Is the movie business on the verge of change?


Over the last few months of the ‘Great Lockdown’ imposed on populations around the world,  if it weren’t for TV and movies providing necessary escape routes there’d be scores of people going absolutely stir crazy in isolation. 

How the coronavirus pandemic has changed everything is simply extraordinary. No aspect of daily life has gone unscathed in isolation. No business or industry is untouched by the implications of the virus-mandated edits. No country is unaffected somehow economically, financially and socially.

One industry (out of many) that is bearing the brunt of the coronavirus pandemic is the entertainment business. As it stands, there is a complete moratorium on all art and entertainment events for the foreseeable and major movers and shakers in show business are looking for creative ways in which to deliver their product to its essential audience for which it owes its very existence. After all, without viewers, to very lucrative business would be untenable.

Traditional means aren’t available as music festivals and concerts are canceled, cinemas are shuttered and all TV and Film productions are on hold. Leaving the virtual platform as the only medium in which arts and entertainment can exist and, by that same token, be safely consumed by the masses simply because in this era of ‘social distancing’ it can be done from the comfort of one’s home.

It’s no wonder, therefore, that on-demand TV is surging and subscriptions for streaming services and box TV are rising exponentially. New-fangled social media concepts such as “watchalongs” are cropping up as well – creating a sense of a communal experience in lieu of “movie night” or cinema-going with friends, as groups of people watch a show or movie in unison all the while live-tweeting a running commentary. 

In this time of nostalgia, there’s even been a resurgence in drive-in movies, which clearly provides an alternative to being eternally at home by allowing movie fans to have some semblance of being out and about while sheltering in their cars.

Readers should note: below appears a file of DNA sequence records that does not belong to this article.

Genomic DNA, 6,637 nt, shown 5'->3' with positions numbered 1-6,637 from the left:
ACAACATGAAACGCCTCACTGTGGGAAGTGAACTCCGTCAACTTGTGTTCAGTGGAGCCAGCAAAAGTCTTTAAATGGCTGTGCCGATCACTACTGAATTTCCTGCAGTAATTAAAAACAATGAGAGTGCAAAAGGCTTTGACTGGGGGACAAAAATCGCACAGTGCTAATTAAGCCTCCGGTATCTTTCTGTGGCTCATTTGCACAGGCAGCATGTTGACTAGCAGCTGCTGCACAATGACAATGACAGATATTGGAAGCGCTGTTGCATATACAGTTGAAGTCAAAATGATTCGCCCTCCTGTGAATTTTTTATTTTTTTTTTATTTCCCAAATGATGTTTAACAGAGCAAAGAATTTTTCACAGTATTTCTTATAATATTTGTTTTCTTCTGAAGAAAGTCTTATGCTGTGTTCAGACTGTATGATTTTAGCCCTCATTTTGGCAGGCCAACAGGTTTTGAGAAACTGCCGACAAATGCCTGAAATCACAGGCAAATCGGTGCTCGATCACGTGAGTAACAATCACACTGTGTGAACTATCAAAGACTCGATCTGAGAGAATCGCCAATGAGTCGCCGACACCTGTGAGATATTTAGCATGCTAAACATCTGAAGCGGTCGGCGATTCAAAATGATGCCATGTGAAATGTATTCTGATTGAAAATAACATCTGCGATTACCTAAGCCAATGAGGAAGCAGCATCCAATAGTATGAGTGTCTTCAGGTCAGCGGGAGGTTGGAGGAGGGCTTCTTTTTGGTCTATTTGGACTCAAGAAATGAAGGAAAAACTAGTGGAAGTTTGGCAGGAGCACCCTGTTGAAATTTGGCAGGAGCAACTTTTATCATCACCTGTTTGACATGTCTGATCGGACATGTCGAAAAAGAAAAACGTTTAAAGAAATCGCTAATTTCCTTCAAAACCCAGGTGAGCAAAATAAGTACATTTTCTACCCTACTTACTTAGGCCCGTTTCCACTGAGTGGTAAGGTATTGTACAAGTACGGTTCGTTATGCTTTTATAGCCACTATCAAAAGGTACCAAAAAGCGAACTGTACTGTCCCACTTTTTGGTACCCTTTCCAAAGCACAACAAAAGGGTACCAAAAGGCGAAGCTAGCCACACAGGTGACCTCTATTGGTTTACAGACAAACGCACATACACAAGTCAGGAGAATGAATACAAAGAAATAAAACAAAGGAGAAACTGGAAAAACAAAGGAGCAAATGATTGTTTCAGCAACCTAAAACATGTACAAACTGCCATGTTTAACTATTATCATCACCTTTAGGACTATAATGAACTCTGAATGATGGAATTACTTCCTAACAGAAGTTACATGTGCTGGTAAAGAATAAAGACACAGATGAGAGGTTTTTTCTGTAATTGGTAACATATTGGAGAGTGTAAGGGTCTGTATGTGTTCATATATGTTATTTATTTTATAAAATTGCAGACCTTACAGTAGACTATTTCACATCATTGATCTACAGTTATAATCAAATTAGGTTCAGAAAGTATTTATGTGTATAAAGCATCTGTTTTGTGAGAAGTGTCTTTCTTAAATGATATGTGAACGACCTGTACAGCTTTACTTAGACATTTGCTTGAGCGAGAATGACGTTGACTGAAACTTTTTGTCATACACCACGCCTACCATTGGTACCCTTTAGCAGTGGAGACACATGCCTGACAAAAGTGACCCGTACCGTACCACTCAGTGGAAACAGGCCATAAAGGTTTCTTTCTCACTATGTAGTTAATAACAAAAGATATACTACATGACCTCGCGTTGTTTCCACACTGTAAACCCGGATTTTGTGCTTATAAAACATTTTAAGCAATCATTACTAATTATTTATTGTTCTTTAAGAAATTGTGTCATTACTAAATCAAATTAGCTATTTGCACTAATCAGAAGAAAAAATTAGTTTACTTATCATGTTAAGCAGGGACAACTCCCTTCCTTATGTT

However, one particularly interesting development, which is intrinsically tied to the public health crisis, could be on the verge of changing the movie business forever. That is, movies going direct to digital. 

Obviously, by now, the industry has cottoned on to the fact that the unprecedented global coronavirus pandemic is set to inflict long-term change to our daily existence. The old ways are gone. And the ‘new normal’ isn’t merely a fleeting phenomenon but a reality that could go on for months, if not years.  

Trolls World Tour was the first movie to go straight to digital last month and – wait for it, drumroll please – become a hit to boot by breaking streaming records. 

Dreamworks and Universal Studios made the important and consequential decision to release the animated musical comedy on the very same day it was scheduled for release in cinemas. Offering viewers self-isolating at home the unique chance to watch the pop-culture event for the small price of $19.99, which is essentially the price of a cinema ticket nowadays in major cities across the United States.

One could argue this is solely a sign of the ‘Great Lockdown.’ With so many families quarantined and under the pressure of relentless self-isolation, it was bound to be a digital success. But what if it is more than that. A telling sign of what’s to come in the future?

Naturally, it’s not a case of an avalanche of movies set to go straight to digital as yet. On the contrary, Hollywood has been scrambling to adapt to the current climate by pushing back release dates for their big titles to later in the year or to next year, including Academy Award nominee hopefuls such as West Side Story, Mulan, A Quiet Place 2 and Wonder Woman 1984.

But when movies that were in theatres as the public health crisis broke are already on-demand, entering the homes of quarantined families sooner rather than later – those include potential Oscar nominees Invisible Man, Emma and Never Rarely Sometimes Always – there is growing evidence of the beginnings of a wider shift from tradition.  

If this global pandemic doesn’t run its course before summer is well and truly in full swing, or if there is another wave of coronavirus in the fall – such as medical experts are warning is a real possibility – the TV and movie business may have no option but to conform to demand if only to survive.

In fact, they may well be forced to conform even in a perfect scenario, in which the world reopens and everything is hunky-dory. The reality is that things will never be the same because people have been so rattled that familiar places and activities that encourage mass gatherings no longer feel safe.  




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